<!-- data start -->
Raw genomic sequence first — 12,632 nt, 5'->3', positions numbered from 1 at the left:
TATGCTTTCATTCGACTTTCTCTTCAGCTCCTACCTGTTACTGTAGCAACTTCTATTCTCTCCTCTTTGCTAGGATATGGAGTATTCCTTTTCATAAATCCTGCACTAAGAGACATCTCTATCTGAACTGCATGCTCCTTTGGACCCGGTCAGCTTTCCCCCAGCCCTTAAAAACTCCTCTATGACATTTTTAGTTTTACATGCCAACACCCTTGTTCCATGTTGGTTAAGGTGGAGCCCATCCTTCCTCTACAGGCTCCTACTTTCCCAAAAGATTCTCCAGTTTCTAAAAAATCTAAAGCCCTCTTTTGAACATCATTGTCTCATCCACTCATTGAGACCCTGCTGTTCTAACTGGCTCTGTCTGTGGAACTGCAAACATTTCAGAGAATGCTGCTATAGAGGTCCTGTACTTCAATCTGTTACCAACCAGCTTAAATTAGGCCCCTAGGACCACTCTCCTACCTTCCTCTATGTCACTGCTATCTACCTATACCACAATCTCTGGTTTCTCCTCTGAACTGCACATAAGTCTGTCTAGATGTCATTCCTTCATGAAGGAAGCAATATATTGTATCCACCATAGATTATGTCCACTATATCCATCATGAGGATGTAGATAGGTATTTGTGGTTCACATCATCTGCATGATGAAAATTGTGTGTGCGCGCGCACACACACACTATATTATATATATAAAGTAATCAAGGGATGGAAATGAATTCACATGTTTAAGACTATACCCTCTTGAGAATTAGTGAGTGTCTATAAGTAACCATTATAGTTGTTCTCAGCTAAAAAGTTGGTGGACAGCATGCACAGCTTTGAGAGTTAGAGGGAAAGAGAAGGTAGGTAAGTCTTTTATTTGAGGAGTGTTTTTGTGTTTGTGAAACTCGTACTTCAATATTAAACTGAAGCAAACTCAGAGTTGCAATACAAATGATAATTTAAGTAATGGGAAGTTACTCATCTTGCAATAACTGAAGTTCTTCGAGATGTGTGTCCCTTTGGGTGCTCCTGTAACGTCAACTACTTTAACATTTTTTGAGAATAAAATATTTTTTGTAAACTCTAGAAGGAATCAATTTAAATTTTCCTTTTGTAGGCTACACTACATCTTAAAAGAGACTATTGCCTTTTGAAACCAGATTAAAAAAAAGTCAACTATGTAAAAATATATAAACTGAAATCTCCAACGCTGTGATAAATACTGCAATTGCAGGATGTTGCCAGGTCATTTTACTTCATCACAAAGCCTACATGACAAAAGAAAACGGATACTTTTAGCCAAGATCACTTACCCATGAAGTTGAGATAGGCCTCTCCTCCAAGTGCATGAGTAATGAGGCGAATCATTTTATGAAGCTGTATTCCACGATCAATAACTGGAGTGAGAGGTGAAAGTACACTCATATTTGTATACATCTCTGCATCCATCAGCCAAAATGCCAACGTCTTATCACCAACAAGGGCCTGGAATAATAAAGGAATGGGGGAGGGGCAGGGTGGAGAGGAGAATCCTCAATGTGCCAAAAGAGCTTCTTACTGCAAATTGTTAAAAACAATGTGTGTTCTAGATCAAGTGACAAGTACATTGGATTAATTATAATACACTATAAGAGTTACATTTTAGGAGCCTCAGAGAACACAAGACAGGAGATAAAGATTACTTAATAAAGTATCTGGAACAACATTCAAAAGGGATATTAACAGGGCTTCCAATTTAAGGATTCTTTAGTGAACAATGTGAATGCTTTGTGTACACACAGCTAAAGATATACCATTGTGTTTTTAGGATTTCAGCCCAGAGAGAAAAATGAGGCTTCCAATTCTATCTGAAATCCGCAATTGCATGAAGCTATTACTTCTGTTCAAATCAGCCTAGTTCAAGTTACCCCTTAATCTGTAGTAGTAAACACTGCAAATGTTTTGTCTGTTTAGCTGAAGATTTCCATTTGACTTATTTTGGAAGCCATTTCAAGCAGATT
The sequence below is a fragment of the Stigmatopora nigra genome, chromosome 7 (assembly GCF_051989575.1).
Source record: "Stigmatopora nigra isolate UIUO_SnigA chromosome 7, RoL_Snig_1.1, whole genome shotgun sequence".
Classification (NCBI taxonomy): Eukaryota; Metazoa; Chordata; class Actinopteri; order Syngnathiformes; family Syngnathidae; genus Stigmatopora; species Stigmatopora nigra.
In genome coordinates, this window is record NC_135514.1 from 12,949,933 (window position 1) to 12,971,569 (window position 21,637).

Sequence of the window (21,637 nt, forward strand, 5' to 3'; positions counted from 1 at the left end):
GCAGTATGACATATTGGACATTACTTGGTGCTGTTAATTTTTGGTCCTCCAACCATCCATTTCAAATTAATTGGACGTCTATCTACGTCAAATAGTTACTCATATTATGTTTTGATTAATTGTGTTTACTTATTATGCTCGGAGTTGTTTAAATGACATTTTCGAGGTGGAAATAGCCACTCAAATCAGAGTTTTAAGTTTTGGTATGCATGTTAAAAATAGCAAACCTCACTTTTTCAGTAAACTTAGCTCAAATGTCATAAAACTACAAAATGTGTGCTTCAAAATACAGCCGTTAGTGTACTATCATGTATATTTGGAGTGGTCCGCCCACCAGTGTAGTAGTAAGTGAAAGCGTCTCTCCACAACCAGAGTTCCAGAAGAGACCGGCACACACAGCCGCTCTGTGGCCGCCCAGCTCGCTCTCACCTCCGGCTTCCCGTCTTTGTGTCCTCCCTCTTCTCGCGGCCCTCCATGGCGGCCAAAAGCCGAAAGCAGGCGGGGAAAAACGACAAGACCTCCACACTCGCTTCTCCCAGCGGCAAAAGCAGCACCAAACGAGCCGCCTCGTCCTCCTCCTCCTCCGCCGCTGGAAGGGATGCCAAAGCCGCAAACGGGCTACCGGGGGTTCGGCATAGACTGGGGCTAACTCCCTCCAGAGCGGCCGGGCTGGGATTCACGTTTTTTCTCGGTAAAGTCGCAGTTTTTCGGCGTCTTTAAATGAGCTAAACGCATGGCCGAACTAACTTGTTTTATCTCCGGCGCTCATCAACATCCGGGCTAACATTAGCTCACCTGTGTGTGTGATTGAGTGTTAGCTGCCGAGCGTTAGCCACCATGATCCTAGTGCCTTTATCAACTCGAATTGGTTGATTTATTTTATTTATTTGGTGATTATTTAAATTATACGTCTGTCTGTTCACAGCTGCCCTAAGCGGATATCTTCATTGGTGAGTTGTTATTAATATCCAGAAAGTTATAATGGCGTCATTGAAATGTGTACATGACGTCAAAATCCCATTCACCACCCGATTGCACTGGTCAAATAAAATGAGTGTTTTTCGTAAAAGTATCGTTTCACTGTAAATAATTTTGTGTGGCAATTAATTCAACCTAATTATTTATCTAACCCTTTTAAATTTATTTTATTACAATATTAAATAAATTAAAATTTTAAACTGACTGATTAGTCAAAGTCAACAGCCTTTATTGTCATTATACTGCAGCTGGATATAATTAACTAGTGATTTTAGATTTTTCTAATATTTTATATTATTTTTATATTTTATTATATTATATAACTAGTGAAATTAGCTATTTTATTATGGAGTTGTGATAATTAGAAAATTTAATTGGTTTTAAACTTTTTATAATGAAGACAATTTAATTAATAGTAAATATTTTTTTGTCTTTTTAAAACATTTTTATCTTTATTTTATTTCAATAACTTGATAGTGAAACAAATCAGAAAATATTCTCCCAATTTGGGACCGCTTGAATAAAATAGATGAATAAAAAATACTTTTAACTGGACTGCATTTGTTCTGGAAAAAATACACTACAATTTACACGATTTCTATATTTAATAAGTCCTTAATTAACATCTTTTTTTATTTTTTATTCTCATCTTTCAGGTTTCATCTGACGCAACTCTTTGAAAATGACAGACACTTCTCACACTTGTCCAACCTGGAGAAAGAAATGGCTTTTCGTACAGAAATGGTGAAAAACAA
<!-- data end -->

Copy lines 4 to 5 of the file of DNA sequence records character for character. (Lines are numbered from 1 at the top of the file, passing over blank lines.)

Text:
Source record: "Stigmatopora nigra isolate UIUO_SnigA chromosome 7, RoL_Snig_1.1, whole genome shotgun sequence".
Classification (NCBI taxonomy): Eukaryota; Metazoa; Chordata; class Actinopteri; order Syngnathiformes; family Syngnathidae; genus Stigmatopora; species Stigmatopora nigra.